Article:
Last night at bedtime, peeling off the top I’d put on that morning, I made an astonishing realization. It was BEDTIME and I was JUST NOW peeling off the top I’d put on that morning. It was the first time in months such an extraordinary thing had happened.
I’d love to say that this was because no bodily fluids or half-chewed food had landed up on that top. In fact, and I apologise, it was because relatively few bodily fluids and half-chewed food had landed up on it, and none in particularly noticeable places. And it’s not that I have always been a disgusting slob: I became this way quite intentionally, as one of the only gambits I have in my endless war against the implacable scourge of my postpartum existence: laundry.
So we’re straight into mummy-blog stereotype territory here, I know. Did you know, your life becomes all about vomit and crap and pee when you become a mum? IKNOWRITE. But just because it’s a cliche, doesn’t mean it’s not true. And it’s not all heavy shit, life postpartum. Quite a lot of it is, frankly, just ridiculous.
In my life since having kids, laundry has become an inherently Ridiculous Thing to do by dint of its sheer volume. I have become deeply liberal in my interpretation of “still clean enough to wear”, and even still I never actually glimpse the bottom of the laundry bin. Today the sun is shining and I am celebrating because HOLY CRAP I can get my wash out to dry in the sun, for the first time this year. I have a line full of cloth nappies swaying in the pre-spring light. I have two airers groaning with small dungarees and large work shirts occupying the kitchen. A basket stacked with last night’s ironing squats beside the stairs, and another load is spinning itself into a lather in the machine. Oh, the love I have developed for this machine in the last three years. When The Bird was about six months old it broke, catastrophically, stranding us with mounting piles of crud and an increasingly urgent sartorial crisis. We called out a couple of repairmen from a local company with the unpromising name of Fixing It 4 You. They came, prodded, were deeply affable, made tea for me, and spent several hours trying fixes that each time failed to work. The lead engineer scratched his head. “It’s had its chips,” I suggested.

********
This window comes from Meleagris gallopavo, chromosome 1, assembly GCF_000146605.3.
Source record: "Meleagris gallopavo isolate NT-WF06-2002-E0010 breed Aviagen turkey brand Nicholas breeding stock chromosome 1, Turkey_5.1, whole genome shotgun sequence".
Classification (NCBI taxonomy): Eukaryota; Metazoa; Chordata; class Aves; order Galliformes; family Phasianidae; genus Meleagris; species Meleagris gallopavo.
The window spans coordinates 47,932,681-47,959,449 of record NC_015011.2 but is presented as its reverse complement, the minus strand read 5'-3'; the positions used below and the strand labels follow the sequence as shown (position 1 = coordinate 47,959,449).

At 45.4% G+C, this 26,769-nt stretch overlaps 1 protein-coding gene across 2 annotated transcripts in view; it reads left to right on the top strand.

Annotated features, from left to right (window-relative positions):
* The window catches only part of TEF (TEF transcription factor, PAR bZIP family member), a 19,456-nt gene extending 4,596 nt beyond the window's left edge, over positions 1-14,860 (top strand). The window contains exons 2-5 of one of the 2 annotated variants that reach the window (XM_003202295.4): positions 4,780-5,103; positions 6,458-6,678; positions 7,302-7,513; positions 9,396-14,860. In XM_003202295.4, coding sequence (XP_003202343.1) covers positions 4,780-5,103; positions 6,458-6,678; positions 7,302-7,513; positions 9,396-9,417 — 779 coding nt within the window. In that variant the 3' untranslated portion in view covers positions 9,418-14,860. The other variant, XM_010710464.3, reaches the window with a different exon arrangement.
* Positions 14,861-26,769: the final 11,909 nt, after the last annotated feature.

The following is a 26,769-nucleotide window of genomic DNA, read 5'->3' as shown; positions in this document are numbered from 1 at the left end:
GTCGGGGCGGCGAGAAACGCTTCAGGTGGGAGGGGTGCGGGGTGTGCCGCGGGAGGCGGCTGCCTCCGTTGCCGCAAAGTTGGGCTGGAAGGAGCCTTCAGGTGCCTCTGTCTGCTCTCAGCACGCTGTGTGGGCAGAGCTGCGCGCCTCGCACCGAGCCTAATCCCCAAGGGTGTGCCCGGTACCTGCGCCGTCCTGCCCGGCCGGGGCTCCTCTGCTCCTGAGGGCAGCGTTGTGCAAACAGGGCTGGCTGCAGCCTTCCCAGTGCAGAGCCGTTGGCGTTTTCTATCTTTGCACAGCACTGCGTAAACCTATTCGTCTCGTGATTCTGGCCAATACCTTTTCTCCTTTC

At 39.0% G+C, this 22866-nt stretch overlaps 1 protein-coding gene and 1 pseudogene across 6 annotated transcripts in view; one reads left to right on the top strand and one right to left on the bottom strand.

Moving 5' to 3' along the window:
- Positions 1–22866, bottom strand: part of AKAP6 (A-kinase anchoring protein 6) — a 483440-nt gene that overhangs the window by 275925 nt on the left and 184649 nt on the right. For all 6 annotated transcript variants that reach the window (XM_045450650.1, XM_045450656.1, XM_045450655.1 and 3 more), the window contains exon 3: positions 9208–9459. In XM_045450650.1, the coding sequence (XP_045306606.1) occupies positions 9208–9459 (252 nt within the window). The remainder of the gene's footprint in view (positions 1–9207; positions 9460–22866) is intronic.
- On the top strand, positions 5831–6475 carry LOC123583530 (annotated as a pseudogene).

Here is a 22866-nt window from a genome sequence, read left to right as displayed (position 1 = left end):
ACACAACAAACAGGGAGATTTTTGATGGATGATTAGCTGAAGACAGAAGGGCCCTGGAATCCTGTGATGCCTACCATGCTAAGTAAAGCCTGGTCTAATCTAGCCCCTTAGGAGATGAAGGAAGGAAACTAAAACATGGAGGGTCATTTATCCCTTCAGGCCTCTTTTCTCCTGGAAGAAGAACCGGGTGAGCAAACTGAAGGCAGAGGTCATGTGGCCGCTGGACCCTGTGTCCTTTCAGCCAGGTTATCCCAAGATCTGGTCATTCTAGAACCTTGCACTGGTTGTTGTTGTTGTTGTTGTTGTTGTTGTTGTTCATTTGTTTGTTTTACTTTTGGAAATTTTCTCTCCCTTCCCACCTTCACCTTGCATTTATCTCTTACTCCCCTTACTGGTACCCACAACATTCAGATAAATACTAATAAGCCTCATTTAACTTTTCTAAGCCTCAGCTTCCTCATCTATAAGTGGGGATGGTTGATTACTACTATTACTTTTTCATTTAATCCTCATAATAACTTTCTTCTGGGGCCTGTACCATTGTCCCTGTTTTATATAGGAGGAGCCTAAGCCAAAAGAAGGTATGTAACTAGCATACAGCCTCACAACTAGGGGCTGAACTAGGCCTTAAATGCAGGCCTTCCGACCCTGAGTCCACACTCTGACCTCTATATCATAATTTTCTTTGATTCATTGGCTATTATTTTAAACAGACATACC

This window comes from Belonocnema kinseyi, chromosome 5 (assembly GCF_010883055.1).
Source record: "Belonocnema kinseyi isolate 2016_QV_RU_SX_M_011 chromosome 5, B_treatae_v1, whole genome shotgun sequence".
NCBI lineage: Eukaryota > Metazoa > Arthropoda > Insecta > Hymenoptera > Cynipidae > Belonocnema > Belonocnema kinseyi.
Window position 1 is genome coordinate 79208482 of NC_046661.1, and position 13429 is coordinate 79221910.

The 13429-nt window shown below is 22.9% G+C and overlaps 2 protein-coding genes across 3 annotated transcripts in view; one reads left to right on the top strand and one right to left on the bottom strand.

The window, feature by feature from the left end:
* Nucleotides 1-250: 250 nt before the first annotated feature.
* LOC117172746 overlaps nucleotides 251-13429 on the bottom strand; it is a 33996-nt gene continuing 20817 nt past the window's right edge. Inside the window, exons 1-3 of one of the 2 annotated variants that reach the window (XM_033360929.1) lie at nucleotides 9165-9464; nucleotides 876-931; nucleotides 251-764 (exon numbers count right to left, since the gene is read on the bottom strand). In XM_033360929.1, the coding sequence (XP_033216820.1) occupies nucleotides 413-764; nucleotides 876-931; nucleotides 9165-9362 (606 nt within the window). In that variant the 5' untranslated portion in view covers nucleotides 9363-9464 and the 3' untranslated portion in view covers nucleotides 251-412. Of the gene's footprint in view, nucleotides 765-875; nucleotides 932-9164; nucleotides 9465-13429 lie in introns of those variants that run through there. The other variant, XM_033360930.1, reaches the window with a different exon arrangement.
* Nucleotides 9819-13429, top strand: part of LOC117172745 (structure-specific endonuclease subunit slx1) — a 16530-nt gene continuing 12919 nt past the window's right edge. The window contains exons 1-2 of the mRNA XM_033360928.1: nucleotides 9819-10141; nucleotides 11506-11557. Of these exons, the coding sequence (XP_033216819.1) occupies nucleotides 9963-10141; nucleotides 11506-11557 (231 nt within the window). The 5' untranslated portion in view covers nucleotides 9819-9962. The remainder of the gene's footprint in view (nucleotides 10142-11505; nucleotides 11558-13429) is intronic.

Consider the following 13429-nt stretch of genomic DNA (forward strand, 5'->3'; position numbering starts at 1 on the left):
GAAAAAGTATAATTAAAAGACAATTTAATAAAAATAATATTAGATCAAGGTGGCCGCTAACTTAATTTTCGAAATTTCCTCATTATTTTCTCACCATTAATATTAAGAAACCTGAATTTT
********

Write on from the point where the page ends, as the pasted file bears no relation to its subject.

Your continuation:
“No,” he said, firmly, shaking his head and folding his arms. “This,” he said, in tones of steely reverence, “is an AEG.”
So, German appliances are the best on the market: just because it’s a cliche, doesn’t mean it’s not true. The repairmen returned for a second day, dauntless. They were Hungarian, and in their refusal to be defeated by this German machine you might have said you could see the spirit of the resistance, but, well, that would be a cliche…
At lunchtime on the second day they fixed the machine. The problem, it turned out, was that the dryer unit had started mysteriously to produce in its inner workings large quantities of papier mache. (I think it had been browsing Pinterest.) They charged us about £30 all in for both days’ work, and accidentally bequeathed us a screwdriver which they said, when I rang up about it, that we could keep. The machine has since done well over 500 more loads, remaining the heart of our campaign against the piles of nastiness that threaten at all times to overwhelm us. Um, this isn’t a sponsored post, for what it’s worth. If anything, I reckon I ought to sponsor the manufacturers and the repairmen. I owe them my sanity.